The task of the employee, as the most likely participant in the conflict — is to immediately talk about problems. First, think carefully about your theses and choose your arguments. Then, in a friendly way, explain the essence, but do not poke, criticize or blame. Then listen to the colleague and try your best to mentally stand in his place. Only in this way will it be possible to come to an understanding and find a way out of the situation.
But there is a "but": depending on the tendency to conflict of each of the participants, you need to approach the conversation a little differently.
- All participants try to avoid conflicts. In this case, one of you will have to take the initiative, because silencing problems is not an option. Try to gently bring a colleague to frankness, and if the conversation does not go smoothly, do not back down.
- All participants tend to go to the conflict. If you are not sociopaths who just want to yell at each other, most likely, your tendency to conflict is a desire to solve problems. You will need to prepare very well for the conversation, because each of you will have a lot of arguments. If one of you loses patience or the situation gets heated, be sure to offer to take a break, change the situation and cool down a little.
- You tend to be conflicted, and your colleague tries to avoid them. In order not to scare off a colleague, be more tolerant, do not push and do not rush him. Ask them to be more active in the conversation and calmly share their opinions.
- You try to avoid conflicts, and a colleague likes to provoke them. First, set the rules of the conversation: let the interlocutor be more tolerant and watch his speech, otherwise the conversation will not be productive. Secondly, treat the other person with respect and speak directly about what is bothering you.
How to behave during a conflict
Sometimes no amount of advice doesn't work, and conflict is inevitable. If you started a conversation with a colleague to prevent a conflict, but the situation came close to the boiling point, the best tactic is to defuse the situation and reduce the intensity of passions. To do this:
- Speak more quietly and slowly to keep your emotions in check and not to say nasty things to your opponent.
- Use the rule of three "Yes". Tell your colleague that you respect his professionalism and experience, and then agree with his three theses that seem adequate to you.
- Turn the conversation into a joke. Humor is a great way to lighten the atmosphere.
- Try to move the conversation. Tell him there's something urgent right now, and we'd better move the conversation to tomorrow. During this time, you will have time to cool down and analyze each other's arguments and come up with counterarguments.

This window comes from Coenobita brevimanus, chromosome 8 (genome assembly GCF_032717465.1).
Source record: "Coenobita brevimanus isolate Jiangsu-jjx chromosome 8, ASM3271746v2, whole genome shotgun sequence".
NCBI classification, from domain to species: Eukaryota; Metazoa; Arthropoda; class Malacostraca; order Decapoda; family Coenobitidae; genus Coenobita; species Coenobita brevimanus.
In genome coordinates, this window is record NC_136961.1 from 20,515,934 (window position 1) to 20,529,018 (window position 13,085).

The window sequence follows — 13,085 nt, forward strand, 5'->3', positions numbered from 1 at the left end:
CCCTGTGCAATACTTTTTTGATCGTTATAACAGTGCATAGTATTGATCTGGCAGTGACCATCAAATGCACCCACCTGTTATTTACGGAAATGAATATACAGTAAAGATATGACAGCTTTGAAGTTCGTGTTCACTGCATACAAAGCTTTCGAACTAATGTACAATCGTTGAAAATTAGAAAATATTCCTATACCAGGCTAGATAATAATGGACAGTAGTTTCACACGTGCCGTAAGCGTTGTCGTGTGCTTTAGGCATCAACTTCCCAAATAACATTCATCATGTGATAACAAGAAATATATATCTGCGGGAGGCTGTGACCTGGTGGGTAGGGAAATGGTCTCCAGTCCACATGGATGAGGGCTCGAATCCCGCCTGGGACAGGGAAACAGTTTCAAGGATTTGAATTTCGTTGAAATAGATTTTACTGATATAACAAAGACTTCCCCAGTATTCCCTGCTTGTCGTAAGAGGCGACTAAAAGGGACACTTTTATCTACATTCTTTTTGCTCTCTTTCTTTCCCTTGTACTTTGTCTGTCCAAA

If a conflict does occur, wait for a while, and then try to soften the differences and be the first to make our meeting. In the end, you both need to admit your mistakes so that you can calmly discuss what happened and make peace.
How to help colleagues resolve a conflict
If you, like me, are a pacifist and do not like when colleagues argue, you will need a step-by-step plan that will help you resolve other people's conflicts.
You are the arbiter who controls the emotions of the participants in the conflict. Your task is to resolve the conflict. To do this, you will need to understand the reason. And the best way to do this is to communicate with the participants.
- 1. Listen to the participants of the conflict. You need to look at the problem from all sides. Let the participants speak out, let off steam at the same time. Don't take sides - you need to stay as objective as possible.
- 2. Decide on the ideal outcome. Let the participants tell us how they see the result of the conflict. So you will understand what each of them wants.
- 3. Describe how things are going. Briefly describe the essence of the conflict and the goals of its participants. Being inside the conflict, people can not soberly assess all this.
- 4. Find a solution. Choose a solution to the conflict that will suit all its participants. Note that the conflict may not be resolved without mutual concessions.
- 5. Fix the reconciliation. Once again, focus on the solution found. The parties to the conflict must understand that you have listened to their opinions and taken their interests into account.
Conflicts at work are controversial things.
On the one hand, they have a bad impact on the productivity of individual employees and the entire team. In conflict teams, there is a large turnover, so the company has to spend a lot of time and money to constantly train new personnel.
On the other hand, some conflicts develop the company. For example, when in the course of a heated argument, a new, more optimal solution to the problem is suddenly born.
But, whatever the conflict situations, you need to learn how to prevent them in time, behave correctly and never give in to provocations.
In one of the following articles, I will talk about a private, but very common type of conflict recently - conflicts on remote work.